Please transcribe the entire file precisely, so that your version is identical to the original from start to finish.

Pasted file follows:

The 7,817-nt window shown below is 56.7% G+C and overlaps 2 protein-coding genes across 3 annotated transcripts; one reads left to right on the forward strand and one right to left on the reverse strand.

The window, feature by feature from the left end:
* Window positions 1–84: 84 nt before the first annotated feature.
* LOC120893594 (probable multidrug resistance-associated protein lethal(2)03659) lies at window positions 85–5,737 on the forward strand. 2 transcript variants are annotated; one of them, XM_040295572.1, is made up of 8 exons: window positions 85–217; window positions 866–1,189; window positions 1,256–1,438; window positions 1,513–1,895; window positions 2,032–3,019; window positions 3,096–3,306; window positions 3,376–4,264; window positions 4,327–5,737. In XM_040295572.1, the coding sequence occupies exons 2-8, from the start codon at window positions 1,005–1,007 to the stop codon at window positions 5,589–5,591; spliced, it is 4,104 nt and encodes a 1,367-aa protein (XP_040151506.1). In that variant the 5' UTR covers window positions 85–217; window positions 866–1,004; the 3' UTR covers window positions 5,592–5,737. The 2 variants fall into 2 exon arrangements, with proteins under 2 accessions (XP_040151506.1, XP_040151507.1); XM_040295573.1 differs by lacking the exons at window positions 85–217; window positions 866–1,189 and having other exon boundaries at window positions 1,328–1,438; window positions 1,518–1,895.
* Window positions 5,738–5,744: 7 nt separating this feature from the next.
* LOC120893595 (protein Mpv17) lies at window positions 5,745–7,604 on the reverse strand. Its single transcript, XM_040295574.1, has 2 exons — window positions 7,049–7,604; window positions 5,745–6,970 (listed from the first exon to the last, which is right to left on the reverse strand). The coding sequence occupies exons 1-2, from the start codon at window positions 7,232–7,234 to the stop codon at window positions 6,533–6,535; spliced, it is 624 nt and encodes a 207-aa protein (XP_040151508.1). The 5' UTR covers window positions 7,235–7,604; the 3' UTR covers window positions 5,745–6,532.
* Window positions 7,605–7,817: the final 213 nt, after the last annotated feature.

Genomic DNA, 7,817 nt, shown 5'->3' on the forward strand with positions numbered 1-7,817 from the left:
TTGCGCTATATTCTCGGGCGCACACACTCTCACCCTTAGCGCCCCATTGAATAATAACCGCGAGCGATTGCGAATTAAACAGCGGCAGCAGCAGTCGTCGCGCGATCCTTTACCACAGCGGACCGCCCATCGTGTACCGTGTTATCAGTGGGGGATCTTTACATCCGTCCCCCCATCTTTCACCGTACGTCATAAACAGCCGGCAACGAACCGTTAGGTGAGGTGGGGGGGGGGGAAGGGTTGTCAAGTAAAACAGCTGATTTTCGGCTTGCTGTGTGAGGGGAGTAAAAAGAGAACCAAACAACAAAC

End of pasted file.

The 7,817-nt window shown below is 56.7% G+C and overlaps 2 protein-coding genes across 3 annotated transcripts; one reads left to right on the forward strand and one right to left on the reverse strand.

The window, feature by feature from the left end:
* Window positions 1–84: 84 nt before the first annotated feature.
* LOC120893594 (probable multidrug resistance-associated protein lethal(2)03659) lies at window positions 85–5,737 on the forward strand. 2 transcript variants are annotated; one of them, XM_040295572.1, is made up of 8 exons: window positions 85–217; window positions 866–1,189; window positions 1,256–1,438; window positions 1,513–1,895; window positions 2,032–3,019; window positions 3,096–3,306; window positions 3,376–4,264; window positions 4,327–5,737. In XM_040295572.1, the coding sequence occupies exons 2-8, from the start codon at window positions 1,005–1,007 to the stop codon at window positions 5,589–5,591; spliced, it is 4,104 nt and encodes a 1,367-aa protein (XP_040151506.1). In that variant the 5' UTR covers window positions 85–217; window positions 866–1,004; the 3' UTR covers window positions 5,592–5,737. The 2 variants fall into 2 exon arrangements, with proteins under 2 accessions (XP_040151506.1, XP_040151507.1); XM_040295573.1 differs by lacking the exons at window positions 85–217; window positions 866–1,189 and having other exon boundaries at window positions 1,328–1,438; window positions 1,518–1,895.
* Window positions 5,738–5,744: 7 nt separating this feature from the next.
* LOC120893595 (protein Mpv17) lies at window positions 5,745–7,604 on the reverse strand. Its single transcript, XM_040295574.1, has 2 exons — window positions 7,049–7,604; window positions 5,745–6,970 (listed from the first exon to the last, which is right to left on the reverse strand). The coding sequence occupies exons 1-2, from the start codon at window positions 7,232–7,234 to the stop codon at window positions 6,533–6,535; spliced, it is 624 nt and encodes a 207-aa protein (XP_040151508.1). The 5' UTR covers window positions 7,235–7,604; the 3' UTR covers window positions 5,745–6,532.
* Window positions 7,605–7,817: the final 213 nt, after the last annotated feature.

Genomic DNA, 7,817 nt, shown 5'->3' on the forward strand with positions numbered 1-7,817 from the left:
TTGCGCTATATTCTCGGGCGCACACACTCTCACCCTTAGCGCCCCATTGAATAATAACCGCGAGCGATTGCGAATTAAACAGCGGCAGCAGCAGTCGTCGCGCGATCCTTTACCACAGCGGACCGCCCATCGTGTACCGTGTTATCAGTGGGGGATCTTTACATCCGTCCCCCCATCTTTCACCGTACGTCATAAACAGCCGGCAACGAACCGTTAGGTGAGGTGGGGGGGGGGGAAGGGTTGTCAAGTAAAACAGCTGATTTTCGGCTTGCTGTGTGAGGGGAGTAAAAAGAGAACCAAACAACAAAC